Today's Trends in Credit Regulation

What if Your Permission to Pull a Credit Report Comes from an Imposter?
By Thomas B. Hudson

If you don't maintain a file where you store away little nuggets of information that could come in handy some day, you should create one. And the first thing you should stick in that file is a copy of this article.

With identity theft on the rise, lenders and consumers alike are more attuned to situations in which imposters pose as legitimate credit customers in an effort to bilk consumers, the businesses with which they deal, or both. Lenders are supposed to have a "Red Flags Policy" to help detect such situations, and consumers whose identities are stolen are quick to seek redress.

So what happens when an imposter shows up at your company posing as Joe Customer and applying for credit in Joe's name? The first thing that happens is that you'll pull a credit report on Joe Customer.

But wait a minute. You don't have Joe Customer's permission to pull that report. Does that expose you to liability to Joe for having done so? A recent, very instructive case provides some answers.

A woman who identified herself as Gregina Dickley attempted to open a Dish Network account through American Satellite using the social security number of Gregory Bickley. American Satellite entered Dickley's name and Bickley's social security number into an interface that connects to three credit reporting agencies and received a "Declined No Hit" response as well as a Decision Detail Report.

American Satellite then declined Dickley's attempt to open an account. Several weeks later, Bickley received his credit report indicating that Dish had made an inquiry under his name, and Dish contacted Bickley and informed him that someone attempted to open an account in his name.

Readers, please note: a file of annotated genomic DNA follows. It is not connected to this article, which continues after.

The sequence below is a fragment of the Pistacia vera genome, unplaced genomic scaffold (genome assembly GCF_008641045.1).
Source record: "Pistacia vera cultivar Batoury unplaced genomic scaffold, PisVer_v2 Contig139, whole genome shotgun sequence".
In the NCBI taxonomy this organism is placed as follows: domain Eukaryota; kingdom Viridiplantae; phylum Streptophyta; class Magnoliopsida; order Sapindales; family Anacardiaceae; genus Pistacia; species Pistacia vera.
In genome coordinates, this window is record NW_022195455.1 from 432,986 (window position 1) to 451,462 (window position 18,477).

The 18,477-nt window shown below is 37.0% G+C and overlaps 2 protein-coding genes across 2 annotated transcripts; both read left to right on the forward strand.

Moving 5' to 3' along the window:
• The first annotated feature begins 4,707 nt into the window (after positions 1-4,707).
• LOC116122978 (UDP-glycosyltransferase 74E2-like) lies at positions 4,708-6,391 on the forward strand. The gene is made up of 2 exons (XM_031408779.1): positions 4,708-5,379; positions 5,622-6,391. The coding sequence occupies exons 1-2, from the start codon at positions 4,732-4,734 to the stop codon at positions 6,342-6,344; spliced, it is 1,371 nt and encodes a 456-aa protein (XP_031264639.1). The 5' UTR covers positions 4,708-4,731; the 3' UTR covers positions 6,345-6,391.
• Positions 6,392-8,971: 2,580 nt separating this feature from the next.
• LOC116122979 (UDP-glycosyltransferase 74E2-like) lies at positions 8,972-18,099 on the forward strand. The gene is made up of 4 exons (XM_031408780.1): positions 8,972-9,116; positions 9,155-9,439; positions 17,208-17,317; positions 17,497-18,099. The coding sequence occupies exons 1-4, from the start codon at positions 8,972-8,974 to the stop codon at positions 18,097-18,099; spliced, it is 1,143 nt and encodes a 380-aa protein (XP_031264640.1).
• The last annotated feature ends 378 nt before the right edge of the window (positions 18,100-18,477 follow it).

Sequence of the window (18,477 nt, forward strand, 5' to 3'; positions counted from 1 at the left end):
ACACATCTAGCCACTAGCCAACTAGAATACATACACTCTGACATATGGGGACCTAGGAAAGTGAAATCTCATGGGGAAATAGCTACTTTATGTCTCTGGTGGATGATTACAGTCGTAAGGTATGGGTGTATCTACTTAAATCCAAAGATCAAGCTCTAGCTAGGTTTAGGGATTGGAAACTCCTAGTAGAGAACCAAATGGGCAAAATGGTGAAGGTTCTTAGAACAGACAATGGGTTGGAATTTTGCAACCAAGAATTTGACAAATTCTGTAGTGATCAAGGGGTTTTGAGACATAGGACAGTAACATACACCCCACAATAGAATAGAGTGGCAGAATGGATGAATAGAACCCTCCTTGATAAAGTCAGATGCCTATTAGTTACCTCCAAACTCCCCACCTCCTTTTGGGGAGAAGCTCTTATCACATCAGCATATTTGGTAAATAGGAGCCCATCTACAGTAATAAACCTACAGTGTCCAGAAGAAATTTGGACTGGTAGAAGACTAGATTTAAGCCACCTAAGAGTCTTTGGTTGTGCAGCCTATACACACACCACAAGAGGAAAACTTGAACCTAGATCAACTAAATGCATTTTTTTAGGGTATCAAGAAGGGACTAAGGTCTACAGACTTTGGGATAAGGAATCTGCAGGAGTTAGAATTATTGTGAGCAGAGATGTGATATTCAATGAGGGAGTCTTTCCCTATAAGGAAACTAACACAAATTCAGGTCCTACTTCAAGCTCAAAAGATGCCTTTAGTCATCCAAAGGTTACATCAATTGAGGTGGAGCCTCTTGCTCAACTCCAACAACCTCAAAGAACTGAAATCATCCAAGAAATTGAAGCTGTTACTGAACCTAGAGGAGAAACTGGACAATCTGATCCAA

Evidently Bickley wasn't so grateful to Dish for fending off the imposter because, a year later, Bickley sued Dish for violating the Fair Credit Reporting Act by requesting and using his credit report without a permissible purpose. The trial court granted summary judgment for Dish, and the U.S. Court of Appeals for the Sixth Circuit affirmed.

After determining that there was sufficient evidence that Dish used or obtained a consumer report, the appellate court agreed with the trial court that Dish did not use the report without a permissible purpose. The appellate court found that Dish had a legitimate business need for the information in order to verify the identity and qualification of the caller requesting its satellite television service.

In perhaps a surprising bit of analysis, the appellate court found that the consumer report was in connection with a business transaction initiated by Bickley because a consumer initiated the transaction, and Dish believed in good faith that Bickley was that consumer. Moreover, the court noted that Dish should not be held liable for conduct that prevented Bickley from becoming the victim of identity theft.

One of the "urban myths" in the finance business is that the federal Fair Credit Reporting Act requires that a potential creditor obtain the written permission of a credit applicant before the creditor pulls a credit report on the applicant. That is not the case. The creditor needs only a "permissible purpose" to pull the credit report, and a permissible purpose does not necessarily require the applicant's signature. Getting the applicant's signature before pulling a credit report is a best practice, to be sure, and lenders need to make sure there isn't a state law requirement that imposes a written authorization requirement. But the FCRA itself doesn't impose that requirement.

There's no assurance that every court addressing this set of facts would rule the way this court did. Still, it's comforting to see that at least this court is unwilling to punish a creditor that requests a credit report as part of its identity theft prevention program.

So, clip or print this article and drop it into your new file. You just might need it one day.

Bickley v. Dish Network, LLC, 2014 U.S. App. LEXIS 8883 (6th Cir. (W.D. Ky.) May 13, 2014).

Thomas B. Hudson is a Partner in the Maryland office of Hudson Cook, LLP. Tom can be reached at 410-865-5411 or by email at

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